Effective November 1, 2018, the State Bar of California has amended California Rules of Professional Conduct 1.15 (former Rule 4-100) to establish new rules on handling flat fees. Under Cal Rules of Prof Cond 1.15(a), all funds received or held by a lawyer or law firm for the benefit of a client must be kept in a trust account. But there are a couple of exceptions.
Among the several alternatives to the traditional hourly fee arrangement, contingency fees have been commonly used for decades. Under a contingent fee agreement, the attorney and client agree that the attorney will receive a particular percentage of the client’s recovery or of the savings obtained for the client as a fee for legal services, if there is a recovery. The attorney takes on the risk with the potential for significant reward. Not surprisingly, there are statutory requirements for these types of agreements—and failing to comply with them is risky, too.
When, in a noncontingent matter, a third party is paying all or some of the attorney fees for your client, do you know how to deal with the issues that can arise? Short answer: Address them upfront in your fee agreement. Here are sample provisions to get you started.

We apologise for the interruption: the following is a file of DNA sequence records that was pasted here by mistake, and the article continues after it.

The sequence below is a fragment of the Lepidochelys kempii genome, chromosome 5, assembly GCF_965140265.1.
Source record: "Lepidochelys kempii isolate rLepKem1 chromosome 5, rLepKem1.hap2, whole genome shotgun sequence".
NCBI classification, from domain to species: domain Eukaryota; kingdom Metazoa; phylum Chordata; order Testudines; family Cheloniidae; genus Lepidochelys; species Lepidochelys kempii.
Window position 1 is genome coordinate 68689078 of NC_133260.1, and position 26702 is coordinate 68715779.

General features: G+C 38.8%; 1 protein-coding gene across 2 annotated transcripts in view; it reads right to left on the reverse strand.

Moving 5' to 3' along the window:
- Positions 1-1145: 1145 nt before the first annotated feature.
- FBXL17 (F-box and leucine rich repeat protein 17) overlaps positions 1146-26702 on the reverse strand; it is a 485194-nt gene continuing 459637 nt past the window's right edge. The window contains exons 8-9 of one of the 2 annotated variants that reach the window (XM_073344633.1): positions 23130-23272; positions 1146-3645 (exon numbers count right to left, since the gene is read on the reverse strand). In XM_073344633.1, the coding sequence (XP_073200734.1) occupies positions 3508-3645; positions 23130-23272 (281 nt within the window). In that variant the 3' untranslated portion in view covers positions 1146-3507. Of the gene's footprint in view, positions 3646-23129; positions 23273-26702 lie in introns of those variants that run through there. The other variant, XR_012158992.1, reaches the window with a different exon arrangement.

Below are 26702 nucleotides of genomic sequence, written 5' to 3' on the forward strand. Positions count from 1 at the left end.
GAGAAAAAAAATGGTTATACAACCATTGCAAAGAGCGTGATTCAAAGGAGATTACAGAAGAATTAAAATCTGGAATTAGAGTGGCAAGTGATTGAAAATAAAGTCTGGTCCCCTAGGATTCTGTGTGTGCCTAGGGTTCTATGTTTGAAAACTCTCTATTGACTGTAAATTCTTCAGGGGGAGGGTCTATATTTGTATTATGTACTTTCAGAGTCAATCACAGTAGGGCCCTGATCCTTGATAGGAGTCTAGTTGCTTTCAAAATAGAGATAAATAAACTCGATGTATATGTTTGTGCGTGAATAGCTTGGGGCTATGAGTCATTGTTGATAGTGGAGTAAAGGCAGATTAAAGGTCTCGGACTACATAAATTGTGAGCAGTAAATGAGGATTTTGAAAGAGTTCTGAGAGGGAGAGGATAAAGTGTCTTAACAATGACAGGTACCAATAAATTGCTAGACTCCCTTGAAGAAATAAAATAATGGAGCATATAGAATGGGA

Common scenario: You do some work for a client and then pass off the client to another attorney, agreeing to split the attorney fees. Later you want to get your share of the fees. The Rules of Professional Conduct require that you get the client’s written consent to any fee-splitting agreement. Did you get the client’s consent right away, or are you now at the mercy of the other attorney?
Last week on CEBblog™, we discussed the consequences of a defendant rejecting a settlement offer under CCP §998 and then getting creamed at trial. But §998 is an equal opportunity statute with consequences for plaintiffs too.